This seems fairly straightforward and correct. If I say “The monkey is in the tree” then I determine a logical place, a specific possibility from the world of all possibilities. To negate this, and say “The monkey is not in the tree,” is then to refer to quite another possibility. Whatever is denied must already have sense or meaning for there to be a meaningful denial [of it].

Thursday, August 16, 2007

4.064 Every proposition must already have a sense; assertion cannot give it one, because the sense is the very thing asserted. And the same goes for negation, etc.

Can we say that meaning is not something one does to a sentence then? It already has a meaning if we can do any such thing as assert it, deny it, and so on.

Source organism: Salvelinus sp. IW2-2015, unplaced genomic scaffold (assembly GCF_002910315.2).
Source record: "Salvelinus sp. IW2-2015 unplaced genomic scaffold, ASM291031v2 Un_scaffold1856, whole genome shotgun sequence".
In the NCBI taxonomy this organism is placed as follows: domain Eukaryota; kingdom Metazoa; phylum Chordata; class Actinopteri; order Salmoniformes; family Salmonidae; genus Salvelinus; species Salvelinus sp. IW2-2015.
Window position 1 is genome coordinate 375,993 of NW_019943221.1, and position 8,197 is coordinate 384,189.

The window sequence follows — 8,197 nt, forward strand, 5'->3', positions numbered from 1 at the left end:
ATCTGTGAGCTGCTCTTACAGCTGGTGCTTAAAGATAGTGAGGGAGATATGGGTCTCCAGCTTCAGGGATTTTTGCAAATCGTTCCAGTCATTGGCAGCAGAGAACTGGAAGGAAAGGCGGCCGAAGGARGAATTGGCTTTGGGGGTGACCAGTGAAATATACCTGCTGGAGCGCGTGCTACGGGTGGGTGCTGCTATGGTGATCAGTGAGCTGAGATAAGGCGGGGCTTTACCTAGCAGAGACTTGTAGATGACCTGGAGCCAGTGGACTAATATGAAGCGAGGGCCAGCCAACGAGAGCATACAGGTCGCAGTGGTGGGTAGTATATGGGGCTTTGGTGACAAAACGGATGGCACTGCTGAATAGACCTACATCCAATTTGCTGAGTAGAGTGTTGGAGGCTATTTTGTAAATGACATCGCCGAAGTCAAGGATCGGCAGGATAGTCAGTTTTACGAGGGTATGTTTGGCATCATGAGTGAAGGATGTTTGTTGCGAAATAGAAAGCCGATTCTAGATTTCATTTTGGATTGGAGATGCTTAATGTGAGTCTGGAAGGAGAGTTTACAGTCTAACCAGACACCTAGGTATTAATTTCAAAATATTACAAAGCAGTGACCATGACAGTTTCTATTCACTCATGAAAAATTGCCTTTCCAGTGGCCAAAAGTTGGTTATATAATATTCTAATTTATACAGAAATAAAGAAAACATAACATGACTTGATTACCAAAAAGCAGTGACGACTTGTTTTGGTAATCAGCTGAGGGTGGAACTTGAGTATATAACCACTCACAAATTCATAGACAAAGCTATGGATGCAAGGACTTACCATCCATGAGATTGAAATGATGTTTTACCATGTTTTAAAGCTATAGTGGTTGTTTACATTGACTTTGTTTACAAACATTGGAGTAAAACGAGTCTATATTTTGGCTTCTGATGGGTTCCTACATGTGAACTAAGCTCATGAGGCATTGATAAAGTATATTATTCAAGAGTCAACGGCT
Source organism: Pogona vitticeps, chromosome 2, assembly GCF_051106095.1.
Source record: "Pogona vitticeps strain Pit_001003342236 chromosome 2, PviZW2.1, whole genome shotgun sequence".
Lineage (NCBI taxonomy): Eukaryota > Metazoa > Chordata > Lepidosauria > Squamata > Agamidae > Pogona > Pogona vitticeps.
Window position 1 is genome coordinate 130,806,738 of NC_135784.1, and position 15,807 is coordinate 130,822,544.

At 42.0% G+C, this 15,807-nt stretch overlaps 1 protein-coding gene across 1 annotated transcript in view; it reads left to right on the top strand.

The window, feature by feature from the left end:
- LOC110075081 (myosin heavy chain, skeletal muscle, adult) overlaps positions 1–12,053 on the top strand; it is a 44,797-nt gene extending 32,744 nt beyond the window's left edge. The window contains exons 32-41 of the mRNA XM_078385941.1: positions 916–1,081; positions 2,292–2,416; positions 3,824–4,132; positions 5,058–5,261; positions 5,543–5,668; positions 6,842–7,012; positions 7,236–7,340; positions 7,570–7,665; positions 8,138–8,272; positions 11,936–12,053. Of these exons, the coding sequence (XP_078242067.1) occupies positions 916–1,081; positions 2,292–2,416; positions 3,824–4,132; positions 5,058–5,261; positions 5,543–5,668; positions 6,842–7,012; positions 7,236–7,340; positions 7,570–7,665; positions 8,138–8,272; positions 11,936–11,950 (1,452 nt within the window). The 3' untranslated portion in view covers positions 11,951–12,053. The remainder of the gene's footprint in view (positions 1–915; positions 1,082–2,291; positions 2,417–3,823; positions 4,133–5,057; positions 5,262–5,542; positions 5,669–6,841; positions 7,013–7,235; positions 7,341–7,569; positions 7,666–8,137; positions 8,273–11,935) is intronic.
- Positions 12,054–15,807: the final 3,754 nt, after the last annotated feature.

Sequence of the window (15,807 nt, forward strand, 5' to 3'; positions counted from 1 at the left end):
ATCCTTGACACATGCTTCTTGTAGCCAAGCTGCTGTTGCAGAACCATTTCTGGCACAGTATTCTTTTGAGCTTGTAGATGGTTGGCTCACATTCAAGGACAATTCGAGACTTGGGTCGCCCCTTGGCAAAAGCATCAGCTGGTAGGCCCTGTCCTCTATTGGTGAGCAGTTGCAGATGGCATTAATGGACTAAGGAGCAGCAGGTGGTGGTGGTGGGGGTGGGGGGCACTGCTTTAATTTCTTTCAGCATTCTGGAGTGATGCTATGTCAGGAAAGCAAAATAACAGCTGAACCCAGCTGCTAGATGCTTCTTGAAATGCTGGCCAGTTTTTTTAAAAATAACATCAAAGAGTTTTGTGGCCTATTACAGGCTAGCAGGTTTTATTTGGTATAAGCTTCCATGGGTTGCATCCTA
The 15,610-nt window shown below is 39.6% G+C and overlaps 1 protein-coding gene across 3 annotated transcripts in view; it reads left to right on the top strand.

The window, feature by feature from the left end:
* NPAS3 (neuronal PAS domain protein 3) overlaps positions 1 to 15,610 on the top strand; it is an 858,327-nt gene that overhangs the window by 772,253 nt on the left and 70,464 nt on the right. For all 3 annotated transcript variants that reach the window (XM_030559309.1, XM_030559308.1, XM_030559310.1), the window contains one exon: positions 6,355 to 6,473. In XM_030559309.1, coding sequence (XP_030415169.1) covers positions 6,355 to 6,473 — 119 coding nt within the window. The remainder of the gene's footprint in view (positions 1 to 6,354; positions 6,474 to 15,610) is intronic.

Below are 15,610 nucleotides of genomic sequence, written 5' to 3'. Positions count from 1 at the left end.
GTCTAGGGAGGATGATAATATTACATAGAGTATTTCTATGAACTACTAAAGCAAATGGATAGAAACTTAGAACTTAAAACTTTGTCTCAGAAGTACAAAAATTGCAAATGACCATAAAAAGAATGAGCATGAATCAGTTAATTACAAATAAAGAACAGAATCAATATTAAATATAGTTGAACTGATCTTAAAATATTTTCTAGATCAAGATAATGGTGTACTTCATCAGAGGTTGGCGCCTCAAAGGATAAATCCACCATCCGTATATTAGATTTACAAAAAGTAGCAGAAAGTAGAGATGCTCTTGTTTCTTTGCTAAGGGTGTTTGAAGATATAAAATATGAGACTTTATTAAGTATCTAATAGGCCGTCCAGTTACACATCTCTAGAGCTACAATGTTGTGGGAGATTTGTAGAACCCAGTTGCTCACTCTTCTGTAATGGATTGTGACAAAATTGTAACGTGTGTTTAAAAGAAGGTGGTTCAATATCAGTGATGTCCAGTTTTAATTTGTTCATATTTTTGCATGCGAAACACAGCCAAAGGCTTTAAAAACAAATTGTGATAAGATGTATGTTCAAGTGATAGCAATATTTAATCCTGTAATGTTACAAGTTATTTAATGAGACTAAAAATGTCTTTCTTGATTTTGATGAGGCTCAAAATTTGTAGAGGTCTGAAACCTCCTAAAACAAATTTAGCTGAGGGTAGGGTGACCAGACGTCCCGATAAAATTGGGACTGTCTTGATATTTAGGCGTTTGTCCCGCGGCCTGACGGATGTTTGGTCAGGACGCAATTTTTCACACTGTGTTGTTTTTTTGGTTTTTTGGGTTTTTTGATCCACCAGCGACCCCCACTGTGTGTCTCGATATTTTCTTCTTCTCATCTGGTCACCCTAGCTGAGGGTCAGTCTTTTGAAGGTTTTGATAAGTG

Anscombe (pp. 58-59) says that this is an attack on Frege, but a potentially confusing one, since Frege would agree with it. The problem for him is that he thinks that when one makes a judgment, one “advance[s] from a thought to a truth-value” (Anscombe gives the reference as “Sense and Reference” p. 65 in Philosophical Writings of Gottlob Frege.) Wittgenstein, she says, is attacking this idea. Having a sense means being true or false, so there cannot be propositions that have a sense but are neither true nor false. Frege and Strawson, Anscombe says (and she argues that Wittgenstein agrees), are wrong. They make it seem as though it is merely contingent if we construct a sensical proposition and find that it has a truth-value.

Wednesday, August 15, 2007